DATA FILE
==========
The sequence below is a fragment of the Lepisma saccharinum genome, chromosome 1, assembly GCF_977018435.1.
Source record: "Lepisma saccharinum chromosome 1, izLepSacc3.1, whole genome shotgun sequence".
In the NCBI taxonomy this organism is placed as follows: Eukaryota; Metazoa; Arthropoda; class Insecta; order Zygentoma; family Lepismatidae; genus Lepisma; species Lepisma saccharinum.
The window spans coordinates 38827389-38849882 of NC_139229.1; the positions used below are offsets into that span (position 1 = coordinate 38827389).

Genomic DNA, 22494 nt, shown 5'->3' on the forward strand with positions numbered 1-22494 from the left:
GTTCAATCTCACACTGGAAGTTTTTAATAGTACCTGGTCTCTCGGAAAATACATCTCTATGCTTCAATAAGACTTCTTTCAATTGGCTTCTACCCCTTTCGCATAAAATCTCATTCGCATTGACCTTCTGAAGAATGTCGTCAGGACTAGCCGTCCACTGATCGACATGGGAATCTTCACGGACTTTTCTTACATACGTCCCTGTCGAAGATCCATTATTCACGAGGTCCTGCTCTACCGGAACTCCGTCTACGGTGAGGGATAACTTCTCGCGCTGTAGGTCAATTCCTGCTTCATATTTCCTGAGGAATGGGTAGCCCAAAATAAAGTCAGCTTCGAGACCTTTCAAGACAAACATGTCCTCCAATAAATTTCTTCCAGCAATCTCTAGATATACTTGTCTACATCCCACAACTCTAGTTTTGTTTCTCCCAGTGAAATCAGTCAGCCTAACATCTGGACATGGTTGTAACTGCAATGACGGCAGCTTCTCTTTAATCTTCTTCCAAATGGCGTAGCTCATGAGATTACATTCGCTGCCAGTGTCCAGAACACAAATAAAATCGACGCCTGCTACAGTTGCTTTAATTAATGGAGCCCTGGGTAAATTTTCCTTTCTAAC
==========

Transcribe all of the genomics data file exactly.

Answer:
The sequence below is a fragment of the Lepisma saccharinum genome, chromosome 1, assembly GCF_977018435.1.
Source record: "Lepisma saccharinum chromosome 1, izLepSacc3.1, whole genome shotgun sequence".
In the NCBI taxonomy this organism is placed as follows: Eukaryota; Metazoa; Arthropoda; class Insecta; order Zygentoma; family Lepismatidae; genus Lepisma; species Lepisma saccharinum.
The window spans coordinates 38827389-38849882 of NC_139229.1; the positions used below are offsets into that span (position 1 = coordinate 38827389).

Genomic DNA, 22494 nt, shown 5'->3' on the forward strand with positions numbered 1-22494 from the left:
GTTCAATCTCACACTGGAAGTTTTTAATAGTACCTGGTCTCTCGGAAAATACATCTCTATGCTTCAATAAGACTTCTTTCAATTGGCTTCTACCCCTTTCGCATAAAATCTCATTCGCATTGACCTTCTGAAGAATGTCGTCAGGACTAGCCGTCCACTGATCGACATGGGAATCTTCACGGACTTTTCTTACATACGTCCCTGTCGAAGATCCATTATTCACGAGGTCCTGCTCTACCGGAACTCCGTCTACGGTGAGGGATAACTTCTCGCGCTGTAGGTCAATTCCTGCTTCATATTTCCTGAGGAATGGGTAGCCCAAAATAAAGTCAGCTTCGAGACCTTTCAAGACAAACATGTCCTCCAATAAATTTCTTCCAGCAATCTCTAGATATACTTGTCTACATCCCACAACTCTAGTTTTGTTTCTCCCAGTGAAATCAGTCAGCCTAACATCTGGACATGGTTGTAACTGCAATGACGGCAGCTTCTCTTTAATCTTCTTCCAAATGGCGTAGCTCATGAGATTACATTCGCTGCCAGTGTCCAGAACACAAATAAAATCGACGCCTGCTACAGTTGCTTTAATTAATGGAGCCCTGGGTAAATTTTCCTTTCTAAC